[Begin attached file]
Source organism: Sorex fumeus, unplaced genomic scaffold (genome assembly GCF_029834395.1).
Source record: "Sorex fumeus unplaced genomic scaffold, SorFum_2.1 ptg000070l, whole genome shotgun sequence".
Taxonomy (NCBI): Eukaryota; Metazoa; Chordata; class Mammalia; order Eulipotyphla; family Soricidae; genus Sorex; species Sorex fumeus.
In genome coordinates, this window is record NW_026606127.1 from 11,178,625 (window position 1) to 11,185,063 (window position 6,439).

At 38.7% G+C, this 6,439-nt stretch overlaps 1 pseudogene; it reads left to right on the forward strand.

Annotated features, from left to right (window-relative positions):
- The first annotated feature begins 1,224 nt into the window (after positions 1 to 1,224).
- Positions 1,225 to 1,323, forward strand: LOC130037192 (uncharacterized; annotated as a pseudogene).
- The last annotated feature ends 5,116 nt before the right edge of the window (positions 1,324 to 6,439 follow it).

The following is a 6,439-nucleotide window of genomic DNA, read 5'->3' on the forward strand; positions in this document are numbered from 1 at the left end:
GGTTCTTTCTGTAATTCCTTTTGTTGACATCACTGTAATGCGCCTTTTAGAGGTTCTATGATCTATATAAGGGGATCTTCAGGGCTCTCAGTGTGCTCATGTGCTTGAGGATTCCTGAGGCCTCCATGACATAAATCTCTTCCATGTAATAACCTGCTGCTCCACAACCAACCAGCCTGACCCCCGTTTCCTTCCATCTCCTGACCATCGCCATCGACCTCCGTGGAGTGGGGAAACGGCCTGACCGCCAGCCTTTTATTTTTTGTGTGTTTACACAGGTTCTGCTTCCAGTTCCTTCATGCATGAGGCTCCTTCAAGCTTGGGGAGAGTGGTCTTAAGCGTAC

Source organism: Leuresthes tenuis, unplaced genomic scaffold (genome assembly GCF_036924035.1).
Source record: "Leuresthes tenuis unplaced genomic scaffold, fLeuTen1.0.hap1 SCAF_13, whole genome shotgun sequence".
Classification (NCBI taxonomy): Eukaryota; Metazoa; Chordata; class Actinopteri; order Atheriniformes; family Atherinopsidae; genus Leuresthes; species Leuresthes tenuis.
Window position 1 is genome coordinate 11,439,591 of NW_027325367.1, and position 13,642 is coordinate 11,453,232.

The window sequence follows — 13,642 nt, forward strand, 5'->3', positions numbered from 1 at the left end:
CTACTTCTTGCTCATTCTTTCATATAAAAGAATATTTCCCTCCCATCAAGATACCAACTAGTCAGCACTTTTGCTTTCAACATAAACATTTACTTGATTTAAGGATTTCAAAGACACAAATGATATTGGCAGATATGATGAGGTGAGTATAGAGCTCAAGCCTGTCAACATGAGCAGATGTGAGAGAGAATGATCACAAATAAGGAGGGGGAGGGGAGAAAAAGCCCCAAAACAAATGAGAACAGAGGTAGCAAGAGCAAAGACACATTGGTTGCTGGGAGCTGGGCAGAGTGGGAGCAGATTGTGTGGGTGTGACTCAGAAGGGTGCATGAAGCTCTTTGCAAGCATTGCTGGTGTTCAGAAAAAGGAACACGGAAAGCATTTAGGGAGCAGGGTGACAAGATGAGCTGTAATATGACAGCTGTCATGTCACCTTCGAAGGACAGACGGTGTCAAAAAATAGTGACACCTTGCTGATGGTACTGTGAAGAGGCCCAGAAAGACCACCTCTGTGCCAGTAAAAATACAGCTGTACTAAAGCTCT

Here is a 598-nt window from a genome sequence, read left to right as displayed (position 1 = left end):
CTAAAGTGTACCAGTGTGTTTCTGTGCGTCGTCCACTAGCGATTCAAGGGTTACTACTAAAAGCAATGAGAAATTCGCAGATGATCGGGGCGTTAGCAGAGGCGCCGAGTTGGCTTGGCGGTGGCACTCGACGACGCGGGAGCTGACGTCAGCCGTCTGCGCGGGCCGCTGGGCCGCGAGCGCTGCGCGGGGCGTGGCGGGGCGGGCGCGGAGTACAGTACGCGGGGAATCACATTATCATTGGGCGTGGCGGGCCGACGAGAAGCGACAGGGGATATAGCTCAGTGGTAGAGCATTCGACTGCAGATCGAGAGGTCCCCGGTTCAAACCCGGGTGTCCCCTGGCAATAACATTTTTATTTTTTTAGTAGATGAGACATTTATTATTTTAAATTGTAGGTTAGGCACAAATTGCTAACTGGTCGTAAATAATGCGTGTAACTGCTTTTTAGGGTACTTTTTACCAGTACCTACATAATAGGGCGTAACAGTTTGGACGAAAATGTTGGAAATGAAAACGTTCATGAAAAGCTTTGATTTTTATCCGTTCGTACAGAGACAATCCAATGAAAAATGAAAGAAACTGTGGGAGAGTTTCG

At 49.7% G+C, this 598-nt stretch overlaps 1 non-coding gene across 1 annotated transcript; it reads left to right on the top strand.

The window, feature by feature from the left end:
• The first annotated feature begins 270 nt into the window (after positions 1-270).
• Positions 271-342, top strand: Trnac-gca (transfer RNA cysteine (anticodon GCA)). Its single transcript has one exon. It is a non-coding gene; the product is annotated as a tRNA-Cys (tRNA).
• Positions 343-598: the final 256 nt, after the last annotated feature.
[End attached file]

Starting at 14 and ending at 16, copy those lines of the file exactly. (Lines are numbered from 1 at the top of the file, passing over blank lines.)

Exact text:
Classification (NCBI taxonomy): Eukaryota; Metazoa; Chordata; class Actinopteri; order Atheriniformes; family Atherinopsidae; genus Leuresthes; species Leuresthes tenuis.
Window position 1 is genome coordinate 11,439,591 of NW_027325367.1, and position 13,642 is coordinate 11,453,232.

The window sequence follows — 13,642 nt, forward strand, 5'->3', positions numbered from 1 at the left end: